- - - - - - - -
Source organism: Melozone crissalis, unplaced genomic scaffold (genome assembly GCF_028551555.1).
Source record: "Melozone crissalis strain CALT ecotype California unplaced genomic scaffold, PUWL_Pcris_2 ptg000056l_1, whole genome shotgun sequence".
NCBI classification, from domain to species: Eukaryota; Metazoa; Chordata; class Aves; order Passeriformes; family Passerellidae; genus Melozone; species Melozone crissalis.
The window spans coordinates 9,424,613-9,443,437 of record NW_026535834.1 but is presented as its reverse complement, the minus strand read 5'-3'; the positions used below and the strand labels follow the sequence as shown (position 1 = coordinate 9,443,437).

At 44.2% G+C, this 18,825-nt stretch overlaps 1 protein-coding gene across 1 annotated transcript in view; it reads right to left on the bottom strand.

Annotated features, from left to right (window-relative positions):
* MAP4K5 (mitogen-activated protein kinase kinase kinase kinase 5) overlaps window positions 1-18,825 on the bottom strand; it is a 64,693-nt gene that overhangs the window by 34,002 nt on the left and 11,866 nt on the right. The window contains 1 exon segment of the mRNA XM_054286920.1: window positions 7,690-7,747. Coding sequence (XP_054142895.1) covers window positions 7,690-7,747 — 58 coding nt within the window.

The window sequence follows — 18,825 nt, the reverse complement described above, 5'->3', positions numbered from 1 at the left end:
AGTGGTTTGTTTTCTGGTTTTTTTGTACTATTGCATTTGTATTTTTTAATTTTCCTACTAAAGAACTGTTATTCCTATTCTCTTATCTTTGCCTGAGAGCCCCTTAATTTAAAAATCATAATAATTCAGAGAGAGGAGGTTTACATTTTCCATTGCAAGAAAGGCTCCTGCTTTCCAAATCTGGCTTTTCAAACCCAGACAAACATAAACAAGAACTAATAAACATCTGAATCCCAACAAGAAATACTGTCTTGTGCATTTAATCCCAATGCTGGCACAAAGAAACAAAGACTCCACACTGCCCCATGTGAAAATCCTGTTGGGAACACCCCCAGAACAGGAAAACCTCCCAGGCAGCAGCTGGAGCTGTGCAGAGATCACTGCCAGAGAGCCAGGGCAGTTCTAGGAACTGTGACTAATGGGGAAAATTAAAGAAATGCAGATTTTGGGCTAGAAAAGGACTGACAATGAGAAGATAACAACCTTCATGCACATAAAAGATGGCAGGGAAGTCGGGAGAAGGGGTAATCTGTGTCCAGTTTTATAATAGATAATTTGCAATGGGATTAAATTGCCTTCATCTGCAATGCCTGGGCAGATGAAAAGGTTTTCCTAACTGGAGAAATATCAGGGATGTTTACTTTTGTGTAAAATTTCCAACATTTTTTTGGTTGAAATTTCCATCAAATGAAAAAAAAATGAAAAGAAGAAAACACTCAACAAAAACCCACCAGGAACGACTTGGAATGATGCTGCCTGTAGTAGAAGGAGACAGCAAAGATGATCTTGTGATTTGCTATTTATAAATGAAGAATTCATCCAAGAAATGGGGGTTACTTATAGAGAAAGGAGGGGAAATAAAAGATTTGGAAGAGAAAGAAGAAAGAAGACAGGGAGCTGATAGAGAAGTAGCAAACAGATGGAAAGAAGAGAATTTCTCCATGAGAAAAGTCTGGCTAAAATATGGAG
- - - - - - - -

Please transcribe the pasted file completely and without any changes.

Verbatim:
Source organism: Melozone crissalis, unplaced genomic scaffold (genome assembly GCF_028551555.1).
Source record: "Melozone crissalis strain CALT ecotype California unplaced genomic scaffold, PUWL_Pcris_2 ptg000056l_1, whole genome shotgun sequence".
NCBI classification, from domain to species: Eukaryota; Metazoa; Chordata; class Aves; order Passeriformes; family Passerellidae; genus Melozone; species Melozone crissalis.
The window spans coordinates 9,424,613-9,443,437 of record NW_026535834.1 but is presented as its reverse complement, the minus strand read 5'-3'; the positions used below and the strand labels follow the sequence as shown (position 1 = coordinate 9,443,437).

At 44.2% G+C, this 18,825-nt stretch overlaps 1 protein-coding gene across 1 annotated transcript in view; it reads right to left on the bottom strand.

Annotated features, from left to right (window-relative positions):
* MAP4K5 (mitogen-activated protein kinase kinase kinase kinase 5) overlaps window positions 1-18,825 on the bottom strand; it is a 64,693-nt gene that overhangs the window by 34,002 nt on the left and 11,866 nt on the right. The window contains 1 exon segment of the mRNA XM_054286920.1: window positions 7,690-7,747. Coding sequence (XP_054142895.1) covers window positions 7,690-7,747 — 58 coding nt within the window.

The window sequence follows — 18,825 nt, the reverse complement described above, 5'->3', positions numbered from 1 at the left end:
AGTGGTTTGTTTTCTGGTTTTTTTGTACTATTGCATTTGTATTTTTTAATTTTCCTACTAAAGAACTGTTATTCCTATTCTCTTATCTTTGCCTGAGAGCCCCTTAATTTAAAAATCATAATAATTCAGAGAGAGGAGGTTTACATTTTCCATTGCAAGAAAGGCTCCTGCTTTCCAAATCTGGCTTTTCAAACCCAGACAAACATAAACAAGAACTAATAAACATCTGAATCCCAACAAGAAATACTGTCTTGTGCATTTAATCCCAATGCTGGCACAAAGAAACAAAGACTCCACACTGCCCCATGTGAAAATCCTGTTGGGAACACCCCCAGAACAGGAAAACCTCCCAGGCAGCAGCTGGAGCTGTGCAGAGATCACTGCCAGAGAGCCAGGGCAGTTCTAGGAACTGTGACTAATGGGGAAAATTAAAGAAATGCAGATTTTGGGCTAGAAAAGGACTGACAATGAGAAGATAACAACCTTCATGCACATAAAAGATGGCAGGGAAGTCGGGAGAAGGGGTAATCTGTGTCCAGTTTTATAATAGATAATTTGCAATGGGATTAAATTGCCTTCATCTGCAATGCCTGGGCAGATGAAAAGGTTTTCCTAACTGGAGAAATATCAGGGATGTTTACTTTTGTGTAAAATTTCCAACATTTTTTTGGTTGAAATTTCCATCAAATGAAAAAAAAATGAAAAGAAGAAAACACTCAACAAAAACCCACCAGGAACGACTTGGAATGATGCTGCCTGTAGTAGAAGGAGACAGCAAAGATGATCTTGTGATTTGCTATTTATAAATGAAGAATTCATCCAAGAAATGGGGGTTACTTATAGAGAAAGGAGGGGAAATAAAAGATTTGGAAGAGAAAGAAGAAAGAAGACAGGGAGCTGATAGAGAAGTAGCAAACAGATGGAAAGAAGAGAATTTCTCCATGAGAAAAGTCTGGCTAAAATATGGAG